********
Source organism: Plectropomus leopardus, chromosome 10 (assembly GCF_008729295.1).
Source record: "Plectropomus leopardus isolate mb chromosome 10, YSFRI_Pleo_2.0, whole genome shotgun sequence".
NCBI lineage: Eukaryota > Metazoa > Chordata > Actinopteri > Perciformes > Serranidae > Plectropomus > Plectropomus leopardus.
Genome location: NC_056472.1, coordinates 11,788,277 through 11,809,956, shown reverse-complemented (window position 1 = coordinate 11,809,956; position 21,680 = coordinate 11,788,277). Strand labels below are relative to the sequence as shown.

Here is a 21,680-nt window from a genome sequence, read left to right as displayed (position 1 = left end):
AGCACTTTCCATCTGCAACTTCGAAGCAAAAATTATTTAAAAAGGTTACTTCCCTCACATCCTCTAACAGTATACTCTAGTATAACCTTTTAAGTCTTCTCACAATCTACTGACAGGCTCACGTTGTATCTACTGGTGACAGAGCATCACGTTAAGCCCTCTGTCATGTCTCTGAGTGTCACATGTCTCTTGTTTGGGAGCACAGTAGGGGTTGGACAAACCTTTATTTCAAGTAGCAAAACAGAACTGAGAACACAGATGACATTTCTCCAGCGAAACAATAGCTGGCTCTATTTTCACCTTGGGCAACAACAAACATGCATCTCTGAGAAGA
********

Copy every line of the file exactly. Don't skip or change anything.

Source organism: Plectropomus leopardus, chromosome 10 (assembly GCF_008729295.1).
Source record: "Plectropomus leopardus isolate mb chromosome 10, YSFRI_Pleo_2.0, whole genome shotgun sequence".
NCBI lineage: Eukaryota > Metazoa > Chordata > Actinopteri > Perciformes > Serranidae > Plectropomus > Plectropomus leopardus.
Genome location: NC_056472.1, coordinates 11,788,277 through 11,809,956, shown reverse-complemented (window position 1 = coordinate 11,809,956; position 21,680 = coordinate 11,788,277). Strand labels below are relative to the sequence as shown.

Here is a 21,680-nt window from a genome sequence, read left to right as displayed (position 1 = left end):
AGCACTTTCCATCTGCAACTTCGAAGCAAAAATTATTTAAAAAGGTTACTTCCCTCACATCCTCTAACAGTATACTCTAGTATAACCTTTTAAGTCTTCTCACAATCTACTGACAGGCTCACGTTGTATCTACTGGTGACAGAGCATCACGTTAAGCCCTCTGTCATGTCTCTGAGTGTCACATGTCTCTTGTTTGGGAGCACAGTAGGGGTTGGACAAACCTTTATTTCAAGTAGCAAAACAGAACTGAGAACACAGATGACATTTCTCCAGCGAAACAATAGCTGGCTCTATTTTCACCTTGGGCAACAACAAACATGCATCTCTGAGAAGA